On the device, there’s a primary and secondary side. So if you have the dryer plugged in as the primary, the device will split what you don’t use by the primary toward the secondary side. Likewise, if you have two car chargers plugged in, the device will split the output depending on the draw of the devices in the same way—in both cases governed by firmware.

The system will work well with either smart-charging or non-networked units you choose to install on the wall, or with the 240V mobile charge cords that many EV makers include with their vehicles.

The U.S.-built device is UL-listed and has been tested for the past two years in various environments—although it’s for indoor use only. Simple LED indicators show power and charging status, and the unit has a quick release to detach from its wall mounting bracket.

NeoCharge supported sockets
NeoCharge supported sockets

It also has built-in wi-fi connectivity for over-the-air firmware upgrades and potential future features, and a mobile app still under development will help track power usage and provide notifications. No app is necessary to use the device on a daily basis.

Two units are available. An Appliance Smart Splitter is rated at 24A total draw, while a Dual-Car Smart Splitter is rated at 40A. They cost $449 and $499, respectively.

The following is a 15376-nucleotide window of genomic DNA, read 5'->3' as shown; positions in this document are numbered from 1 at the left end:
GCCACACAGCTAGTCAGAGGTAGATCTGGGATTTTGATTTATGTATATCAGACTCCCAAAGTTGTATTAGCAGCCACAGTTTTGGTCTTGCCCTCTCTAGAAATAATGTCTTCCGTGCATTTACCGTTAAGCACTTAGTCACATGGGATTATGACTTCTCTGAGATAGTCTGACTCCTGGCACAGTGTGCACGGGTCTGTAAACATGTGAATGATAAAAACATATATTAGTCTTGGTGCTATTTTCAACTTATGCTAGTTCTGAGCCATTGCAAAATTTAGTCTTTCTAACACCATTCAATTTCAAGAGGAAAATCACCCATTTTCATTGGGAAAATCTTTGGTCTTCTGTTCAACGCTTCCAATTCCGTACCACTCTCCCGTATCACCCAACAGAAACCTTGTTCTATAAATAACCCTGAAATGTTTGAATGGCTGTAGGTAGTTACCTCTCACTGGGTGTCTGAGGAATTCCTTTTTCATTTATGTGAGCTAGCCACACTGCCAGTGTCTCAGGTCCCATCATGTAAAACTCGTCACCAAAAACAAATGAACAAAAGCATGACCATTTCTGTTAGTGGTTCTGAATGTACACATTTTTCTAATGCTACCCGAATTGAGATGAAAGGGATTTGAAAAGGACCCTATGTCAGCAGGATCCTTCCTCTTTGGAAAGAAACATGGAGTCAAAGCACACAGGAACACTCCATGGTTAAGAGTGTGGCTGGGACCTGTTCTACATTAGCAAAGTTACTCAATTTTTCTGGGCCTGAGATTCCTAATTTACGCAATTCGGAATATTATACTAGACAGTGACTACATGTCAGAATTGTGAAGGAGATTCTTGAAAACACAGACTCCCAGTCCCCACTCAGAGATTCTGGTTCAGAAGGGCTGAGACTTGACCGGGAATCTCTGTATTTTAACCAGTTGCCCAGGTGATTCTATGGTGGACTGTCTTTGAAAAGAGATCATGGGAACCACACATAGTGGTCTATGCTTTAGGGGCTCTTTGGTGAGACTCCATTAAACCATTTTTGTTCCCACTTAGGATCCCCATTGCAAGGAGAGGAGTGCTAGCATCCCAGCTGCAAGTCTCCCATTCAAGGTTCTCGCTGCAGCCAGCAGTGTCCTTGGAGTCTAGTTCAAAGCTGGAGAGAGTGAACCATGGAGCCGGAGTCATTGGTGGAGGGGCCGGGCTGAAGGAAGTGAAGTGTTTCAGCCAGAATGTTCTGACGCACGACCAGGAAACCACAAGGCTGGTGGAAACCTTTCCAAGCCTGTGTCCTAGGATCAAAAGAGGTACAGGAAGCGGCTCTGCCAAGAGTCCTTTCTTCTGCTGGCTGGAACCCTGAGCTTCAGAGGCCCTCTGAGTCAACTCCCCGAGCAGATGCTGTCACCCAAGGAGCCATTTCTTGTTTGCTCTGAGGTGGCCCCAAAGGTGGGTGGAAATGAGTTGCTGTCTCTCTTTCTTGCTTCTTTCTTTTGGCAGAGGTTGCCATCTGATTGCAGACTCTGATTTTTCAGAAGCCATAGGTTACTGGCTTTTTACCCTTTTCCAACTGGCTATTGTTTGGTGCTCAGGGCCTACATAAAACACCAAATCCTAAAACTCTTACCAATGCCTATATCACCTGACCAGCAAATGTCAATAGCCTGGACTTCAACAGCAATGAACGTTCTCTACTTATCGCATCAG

NeoCharge has worked with various EV charging companies, utilities, and solar providers, and it’s received interest from several automakers. So expect to hear more about that in the near future.

Clipper Creek HCS-D50 in use
Clipper Creek HCS-D50 in use

If you do have a 50A circuit you can dedicate to EV charging and want to get a second electric car but can’t make room for a second circuit in your electrical panel, there’s another solution that would work well to help split the difference daily and not turn it into a constant shuffle of cars and charging cables. Last month Clipper Creek announced the HCS-D50, which will split its 40 amps (9.6 kw) equally between two cars when both are charging, or send up to 40A through one connector if only one is charging.

That HCS-D50 unit, also U.S.-made, costs $1,479. The upgrade to a unit introduced last year, it’s indoor/outdoor and comes with two 25-foot charging cables and connectors.

What we like about both of these solutions is they can expand the potential of a limited electrical setup without investing more on a new circuit or service panel, which would allow more charging for EVs. And as more people with less-than-perfect home setups go electric, that will be increasingly in-demand.
 

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Great Post: Thanks;

My question is, other than the situation where you have to add an additional panel, does it make economic sense?